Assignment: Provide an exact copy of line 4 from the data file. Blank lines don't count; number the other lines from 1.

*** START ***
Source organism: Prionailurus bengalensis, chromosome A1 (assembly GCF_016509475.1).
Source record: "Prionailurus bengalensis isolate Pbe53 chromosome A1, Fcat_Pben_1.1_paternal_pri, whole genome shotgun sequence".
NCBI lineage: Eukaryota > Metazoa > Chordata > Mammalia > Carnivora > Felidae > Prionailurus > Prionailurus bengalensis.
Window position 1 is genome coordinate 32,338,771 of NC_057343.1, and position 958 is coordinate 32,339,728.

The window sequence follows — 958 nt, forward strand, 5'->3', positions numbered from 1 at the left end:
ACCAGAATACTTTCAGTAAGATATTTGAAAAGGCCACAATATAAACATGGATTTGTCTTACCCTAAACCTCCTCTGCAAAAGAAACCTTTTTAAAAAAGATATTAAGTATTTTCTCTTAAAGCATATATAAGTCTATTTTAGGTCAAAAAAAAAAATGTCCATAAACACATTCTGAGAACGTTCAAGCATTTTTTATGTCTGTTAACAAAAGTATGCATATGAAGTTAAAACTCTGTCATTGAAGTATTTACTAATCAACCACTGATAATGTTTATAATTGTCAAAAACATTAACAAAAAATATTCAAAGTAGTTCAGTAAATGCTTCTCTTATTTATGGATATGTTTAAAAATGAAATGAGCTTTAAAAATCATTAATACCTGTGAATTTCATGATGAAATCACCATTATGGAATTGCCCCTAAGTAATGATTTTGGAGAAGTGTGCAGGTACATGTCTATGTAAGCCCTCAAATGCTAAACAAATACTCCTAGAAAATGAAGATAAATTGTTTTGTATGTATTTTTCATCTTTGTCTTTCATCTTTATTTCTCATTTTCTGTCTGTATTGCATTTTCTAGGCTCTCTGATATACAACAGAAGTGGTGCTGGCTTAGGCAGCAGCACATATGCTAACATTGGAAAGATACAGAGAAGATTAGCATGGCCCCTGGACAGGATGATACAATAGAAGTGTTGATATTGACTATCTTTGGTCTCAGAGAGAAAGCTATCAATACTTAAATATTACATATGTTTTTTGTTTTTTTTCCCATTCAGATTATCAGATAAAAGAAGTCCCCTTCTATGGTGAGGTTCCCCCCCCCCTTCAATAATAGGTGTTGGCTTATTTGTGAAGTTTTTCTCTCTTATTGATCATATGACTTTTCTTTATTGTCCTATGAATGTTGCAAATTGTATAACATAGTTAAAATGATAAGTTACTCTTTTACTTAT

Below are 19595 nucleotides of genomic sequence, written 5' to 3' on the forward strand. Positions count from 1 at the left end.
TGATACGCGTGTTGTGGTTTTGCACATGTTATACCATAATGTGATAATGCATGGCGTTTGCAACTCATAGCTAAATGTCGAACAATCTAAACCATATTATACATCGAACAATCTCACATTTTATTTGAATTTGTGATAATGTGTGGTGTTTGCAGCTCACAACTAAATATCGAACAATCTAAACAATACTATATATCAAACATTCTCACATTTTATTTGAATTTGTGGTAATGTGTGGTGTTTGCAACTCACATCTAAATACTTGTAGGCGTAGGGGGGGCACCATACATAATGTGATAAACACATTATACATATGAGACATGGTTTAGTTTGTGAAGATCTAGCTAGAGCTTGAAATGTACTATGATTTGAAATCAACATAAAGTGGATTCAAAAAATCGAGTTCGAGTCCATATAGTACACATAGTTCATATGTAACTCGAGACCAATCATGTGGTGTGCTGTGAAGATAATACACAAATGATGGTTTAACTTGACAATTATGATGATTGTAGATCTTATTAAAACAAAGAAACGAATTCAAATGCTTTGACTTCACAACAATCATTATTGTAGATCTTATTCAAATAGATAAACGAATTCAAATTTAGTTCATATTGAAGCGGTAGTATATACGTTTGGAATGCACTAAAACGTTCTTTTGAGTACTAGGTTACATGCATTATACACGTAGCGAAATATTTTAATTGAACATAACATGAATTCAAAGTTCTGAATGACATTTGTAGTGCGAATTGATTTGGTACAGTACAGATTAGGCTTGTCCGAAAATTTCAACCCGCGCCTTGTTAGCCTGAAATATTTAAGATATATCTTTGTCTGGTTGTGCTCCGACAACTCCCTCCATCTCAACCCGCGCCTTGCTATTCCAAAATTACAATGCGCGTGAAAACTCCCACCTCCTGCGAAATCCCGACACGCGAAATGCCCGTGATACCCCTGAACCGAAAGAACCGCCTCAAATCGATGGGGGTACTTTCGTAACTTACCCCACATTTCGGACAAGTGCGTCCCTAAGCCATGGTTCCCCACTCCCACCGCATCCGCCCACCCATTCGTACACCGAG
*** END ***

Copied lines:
Window position 1 is genome coordinate 32,338,771 of NC_057343.1, and position 958 is coordinate 32,339,728.